“Red rover red rover let green come over – I got it…I got it…I GOT IT! – Tag…You’re it! Ready or not… here I come.”
It didn’t take long to develop life long friendships in our new neighborhood – playing army with freckle faced Mike Smith and that tough dark Italian kid Johnny Bosco. We belly crawled in the dense woods behind Colonial Oaks yelling,. “Bang! Got you – You’re dead!” Fishing on hot summer afternoons for catfish “catties” at Millers Pond, and going to school hands gripping my Lone Ranger School Bag and lunch box with the neighborhood kids on the big yellow bus that picked us up at the corner of Einstein and Brook Lane.
Flickering home movies play on in my head.
Two ten-year-old boys wearing baseball caps and Davie Crocket tee shirts are building a tree fort in the woods. One is using a hand-sized rock to nail a board across a precarious limb. There is a fight at the bus stop…young boys clench fists, argue and throw punches for no apparent reason. Friends one day – enemies the next.
Uniformed boys wearing bright yellow hats play a little league game at Maple Avenue Park at dusk. People cheer wildly from metal bleachers as I hit a line drive into center field.
Next I’m delivering newspapers in the rain, tossing them onto manicured lawns from a canvas bag slung across the high handle bars of my green sting ray bike.
Memories continue to roll through my mind like grainy 8mm movies. A touch football game is playing in our big corner backyard. I see screaming kids with hands waving and yelling, “I’m open! Pass it to me!” as they go out for the long bomb.
There are bits and pieces of Saturday Movie Matinee’s …Flash Gordon’s flying across the movie screen while noisy children munch popcorn and sip cherry cokes in their sticky vinyl seats. John Wayne is chasing the bad guys through a old western town with six guns blazing, Frankenstein moans with arms outstretched putting fear in us all while some kid shoots tiny gum balls through a straw at the big white screen.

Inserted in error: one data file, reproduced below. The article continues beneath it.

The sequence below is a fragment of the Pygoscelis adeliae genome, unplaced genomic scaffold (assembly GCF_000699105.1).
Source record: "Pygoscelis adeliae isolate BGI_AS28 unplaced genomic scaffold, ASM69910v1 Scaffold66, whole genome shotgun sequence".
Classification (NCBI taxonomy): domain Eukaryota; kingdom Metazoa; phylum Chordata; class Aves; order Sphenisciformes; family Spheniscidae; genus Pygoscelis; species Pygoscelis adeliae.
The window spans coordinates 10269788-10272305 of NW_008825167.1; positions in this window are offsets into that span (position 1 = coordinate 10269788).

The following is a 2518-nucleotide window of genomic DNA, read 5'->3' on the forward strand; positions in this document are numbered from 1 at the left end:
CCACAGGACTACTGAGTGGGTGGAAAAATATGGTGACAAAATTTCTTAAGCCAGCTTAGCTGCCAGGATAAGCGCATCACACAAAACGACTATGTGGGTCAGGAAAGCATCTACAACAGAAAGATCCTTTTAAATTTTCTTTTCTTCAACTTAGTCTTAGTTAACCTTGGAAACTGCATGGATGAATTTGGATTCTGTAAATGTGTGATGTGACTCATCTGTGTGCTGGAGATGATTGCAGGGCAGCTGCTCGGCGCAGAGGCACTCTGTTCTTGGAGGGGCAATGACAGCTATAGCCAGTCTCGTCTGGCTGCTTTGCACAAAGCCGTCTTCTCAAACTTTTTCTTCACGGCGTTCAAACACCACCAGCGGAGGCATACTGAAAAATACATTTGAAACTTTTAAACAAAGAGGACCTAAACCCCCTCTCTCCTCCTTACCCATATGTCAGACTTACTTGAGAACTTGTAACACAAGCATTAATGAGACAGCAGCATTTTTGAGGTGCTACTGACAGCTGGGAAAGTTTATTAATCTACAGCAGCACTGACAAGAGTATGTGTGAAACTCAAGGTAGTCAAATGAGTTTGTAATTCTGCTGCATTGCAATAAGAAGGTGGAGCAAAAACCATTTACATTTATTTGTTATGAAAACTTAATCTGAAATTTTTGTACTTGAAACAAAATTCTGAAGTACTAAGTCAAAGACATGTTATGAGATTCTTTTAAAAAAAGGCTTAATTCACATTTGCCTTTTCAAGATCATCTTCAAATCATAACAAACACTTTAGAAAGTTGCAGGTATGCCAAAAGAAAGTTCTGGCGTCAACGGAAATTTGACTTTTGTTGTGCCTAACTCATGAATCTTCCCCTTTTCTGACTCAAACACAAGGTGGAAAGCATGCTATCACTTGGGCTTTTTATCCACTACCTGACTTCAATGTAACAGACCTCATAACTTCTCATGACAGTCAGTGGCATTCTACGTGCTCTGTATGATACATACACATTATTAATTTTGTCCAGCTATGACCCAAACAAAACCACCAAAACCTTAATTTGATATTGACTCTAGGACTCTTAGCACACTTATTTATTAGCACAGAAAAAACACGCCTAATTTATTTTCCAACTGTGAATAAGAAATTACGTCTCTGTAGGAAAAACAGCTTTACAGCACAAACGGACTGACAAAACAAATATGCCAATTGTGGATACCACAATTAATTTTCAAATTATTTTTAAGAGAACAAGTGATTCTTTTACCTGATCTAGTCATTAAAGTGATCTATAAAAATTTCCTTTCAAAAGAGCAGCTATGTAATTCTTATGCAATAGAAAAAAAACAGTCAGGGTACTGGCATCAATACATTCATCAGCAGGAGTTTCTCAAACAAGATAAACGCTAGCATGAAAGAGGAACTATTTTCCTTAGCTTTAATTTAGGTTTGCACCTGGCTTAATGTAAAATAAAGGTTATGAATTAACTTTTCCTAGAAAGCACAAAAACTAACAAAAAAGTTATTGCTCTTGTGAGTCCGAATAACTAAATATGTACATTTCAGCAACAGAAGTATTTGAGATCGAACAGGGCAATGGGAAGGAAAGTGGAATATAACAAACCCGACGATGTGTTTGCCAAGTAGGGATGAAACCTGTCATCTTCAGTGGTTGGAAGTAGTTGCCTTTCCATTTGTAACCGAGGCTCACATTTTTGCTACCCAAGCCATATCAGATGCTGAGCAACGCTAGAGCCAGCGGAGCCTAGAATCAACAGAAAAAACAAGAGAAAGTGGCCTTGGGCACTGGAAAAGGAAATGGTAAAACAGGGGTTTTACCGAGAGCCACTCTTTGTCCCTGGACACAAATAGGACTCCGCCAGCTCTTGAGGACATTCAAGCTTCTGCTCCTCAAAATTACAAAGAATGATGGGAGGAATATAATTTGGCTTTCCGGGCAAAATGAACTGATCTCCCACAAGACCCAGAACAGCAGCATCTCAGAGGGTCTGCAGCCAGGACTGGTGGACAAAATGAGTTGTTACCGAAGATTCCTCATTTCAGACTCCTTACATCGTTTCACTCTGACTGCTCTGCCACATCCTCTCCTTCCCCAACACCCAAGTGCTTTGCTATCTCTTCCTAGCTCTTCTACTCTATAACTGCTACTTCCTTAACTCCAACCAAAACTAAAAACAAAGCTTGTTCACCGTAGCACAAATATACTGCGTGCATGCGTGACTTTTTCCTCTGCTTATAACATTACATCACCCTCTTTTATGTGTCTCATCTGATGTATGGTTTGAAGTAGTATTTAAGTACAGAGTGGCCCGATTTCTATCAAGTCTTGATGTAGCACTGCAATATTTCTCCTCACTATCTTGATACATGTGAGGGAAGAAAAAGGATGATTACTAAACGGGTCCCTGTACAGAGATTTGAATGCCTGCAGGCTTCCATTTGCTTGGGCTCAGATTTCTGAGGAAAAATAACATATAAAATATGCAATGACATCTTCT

Memories melt together into one vague mental collage…a giant tapestry of pure visual nostalgia.
My brother Dennis sits in his flannel pajamas playing with matchbox cars while Mary Ann, Terry and I sit mesmerized in front of the TV set. It’s Saturday morning cartoons. First farm shows, then Crusader Rabbit, and Raglan T Tiger, Rocky and Bullwinkle, Courageous Cat and Minute Mouse drive out of their cave, Fury, My Friend Flicker, Little Rascals, Jungle Jim, Circus Boy, then Andy Devine reads the story of Sabu the Indian Boy from a big book and looks up at the audience and says “Pluck your magic twanger Froggie!”
Mom calls us for breakfast – cereal variety packs, “oh boy…I want Sugar Pops – No – you had them last week.” “No fighting over the cereal – grab one and eat – don’t spill the milk.” I ‘m cutting the perforations down the middle of the box and pouring milk in without using a bowl.